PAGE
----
Hill Planning Area
| The Hill Planning area is east of Route 680 and Mission Boulevard, from Milpitas to the Union City limit. It includes Niles Canyon, Mission Pass and the Mission Hills but excludes a small area at the mouth of Niles Canyon and at the base of Mission Pass. It includes land outside of the Citys boundaries tot hedge of the publicly owned watershed lands owned by the San Francisco Water Department. The area can be divided into seven distinct units as shown in the separate Hill Planning Area map and described below.
Base of the Hills. This area is the area below the toe of the hill. The area is between Mission Boulevard(and I-880) and a line which demarks the beginning of steeper hills. The demarcation line is called the toe of the Hill and is defined as a line along the base often hills along which the natural grade is a maximum of 20npercent. The Base of the hills is the most easily developed portions of the Hill Planning Area and most of this area is developed. The provisions of the Hill Imitative do not regulate this area.
The Hill Face. This are is perhaps the dominant element of the Citys visual and physical character. The Hill Face extends from the Toe of the Hill to the Ridgeline. The Ridgeline is defined as the visual ridge as seen from Mission Boulevard, I-680 and other locations. The Ridgeline is shown on a separate Hill Planning Area map. Development of the Hill Face is also a relatively constrained area for development, with special geologic constrained area for development, with special geologic constraint sand unique biological resources. At the time(1990) there are only a few houses located on the Hill Face.
Niles Hills. This is a wedge of land east of the hill face and north of Niles Canyon extending to the Union City limits. This area is a mix of steep terrain and some rolling hills and is undeveloped.
Mission Hills West. This area is bounded by Mission Boulevard, the south branch of Mission Creek, Freeway Route 680, Durham Road and Paseo Padre Parkway. The principal topographic features of the area are three ridges formed by the erosive action of streams. The area is largely developed with a mixture of low density semi-custom homes, clustered residential development, the undeveloped Antelope Hills trail park, ad dedicated open space.
Vargas Plateau West. This area extends easterly from the visible ridgeline to the Citys eastern City limits, and extends north from I-680 to the steeply sloped land dropping off to Niles Canyon. The Vargas Plateau includes area of rolling hills and relatively flat terrain as well as highly constrained, steep slopes and biologically sensitive creek area. This are area has approximately 25 homes(1991).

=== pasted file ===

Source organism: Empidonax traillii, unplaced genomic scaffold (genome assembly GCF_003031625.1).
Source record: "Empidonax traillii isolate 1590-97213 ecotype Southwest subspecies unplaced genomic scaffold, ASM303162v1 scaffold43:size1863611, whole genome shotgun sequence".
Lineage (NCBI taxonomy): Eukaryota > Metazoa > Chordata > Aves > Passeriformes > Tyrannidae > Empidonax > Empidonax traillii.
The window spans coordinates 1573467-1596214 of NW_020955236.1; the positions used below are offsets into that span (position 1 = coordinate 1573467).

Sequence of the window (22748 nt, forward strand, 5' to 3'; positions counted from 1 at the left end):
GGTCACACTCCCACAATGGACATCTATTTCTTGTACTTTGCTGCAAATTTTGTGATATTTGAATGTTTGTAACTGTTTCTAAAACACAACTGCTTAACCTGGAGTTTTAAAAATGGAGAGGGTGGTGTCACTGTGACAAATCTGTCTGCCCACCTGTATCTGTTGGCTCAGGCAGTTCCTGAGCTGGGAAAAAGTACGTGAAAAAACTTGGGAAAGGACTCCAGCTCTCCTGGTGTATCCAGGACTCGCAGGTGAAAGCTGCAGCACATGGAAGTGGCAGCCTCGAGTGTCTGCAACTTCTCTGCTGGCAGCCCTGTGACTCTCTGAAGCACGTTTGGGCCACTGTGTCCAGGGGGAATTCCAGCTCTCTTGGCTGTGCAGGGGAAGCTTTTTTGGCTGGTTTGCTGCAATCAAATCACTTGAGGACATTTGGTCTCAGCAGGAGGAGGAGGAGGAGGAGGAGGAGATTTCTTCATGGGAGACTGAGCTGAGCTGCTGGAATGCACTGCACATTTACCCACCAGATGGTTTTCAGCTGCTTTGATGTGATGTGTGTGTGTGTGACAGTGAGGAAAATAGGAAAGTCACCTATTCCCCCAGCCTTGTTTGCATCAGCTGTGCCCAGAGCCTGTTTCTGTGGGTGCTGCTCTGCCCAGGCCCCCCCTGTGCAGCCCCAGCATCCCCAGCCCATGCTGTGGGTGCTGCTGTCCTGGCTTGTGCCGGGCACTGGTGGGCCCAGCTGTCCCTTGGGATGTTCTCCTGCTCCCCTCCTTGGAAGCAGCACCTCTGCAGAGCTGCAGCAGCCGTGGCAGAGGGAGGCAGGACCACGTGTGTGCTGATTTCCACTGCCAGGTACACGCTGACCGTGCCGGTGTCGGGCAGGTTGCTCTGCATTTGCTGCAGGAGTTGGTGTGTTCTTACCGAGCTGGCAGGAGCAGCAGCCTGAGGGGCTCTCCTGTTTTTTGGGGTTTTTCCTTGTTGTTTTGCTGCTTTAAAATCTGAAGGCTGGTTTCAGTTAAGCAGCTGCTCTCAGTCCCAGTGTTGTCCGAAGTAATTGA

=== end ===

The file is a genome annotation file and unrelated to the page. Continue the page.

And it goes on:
Vargas Plateau East. This area is physically part of the Vargas Plateaus but outside of the Cotys existing boundaries. The subarea extends from the Citys boundaries to land owned by the San Francisco Water Department.
While physically part of the Plateau, the Vargas Plateau East area straddles two watersheds. On the east side of the watershed boundary, water drains into the Sunol Valley and becomes part of the San Francisco Water Departments Alameda Creek water supply(part of which is used by the City of Fremont). On the west side of the watershed boundary, water drains into the City, mostly into Mission Creek and another creeks which do not affect Alameda Creek or the Citys water supply.
Mission Creek. The are east of the visible ridge and south of I-680 is referred to as the Mission Creek area. The Mission Creek Area is considerably more rugged that the Vargas Plateau; much of this area includes slopes similar to the Hill Face. This area has only a few homes.
Sheridan Road. South of I-680 is another area extending southwest from the Sunol Valley. Some of this area is an extension of the Valley with relatively flat land and rolling hills, while other areas are steeply sloped similar tot the portions of the Mission Creek area. Existing uses included nurseries and quarries, in addition to agriculture.
In addition to these areas, the Hill Planning Area also includes Mission Pass and Niles Canyon, tow routes through the hills which extend from Sunol Valley into Fremont.
The few roads serving the hills above the Toe Hill are mostly narrow. Only a small portion of the lower portions of the Hill Face are served with public sewer and water, and there is no sewer or water services at higher elevations or east of the Ridgeline. Almost all of the Hill Planning Area above the Toe of the Hill is outside of the area where the City can meet its objective of responding to emergencies within five minutes.
Fremont General Plan, May 7, 1991.
Go To Adjacent Area(s)
North: Unincorporated hill areas
East : Unincorporated hill areas
West: Northern Plain district
or Back to City Map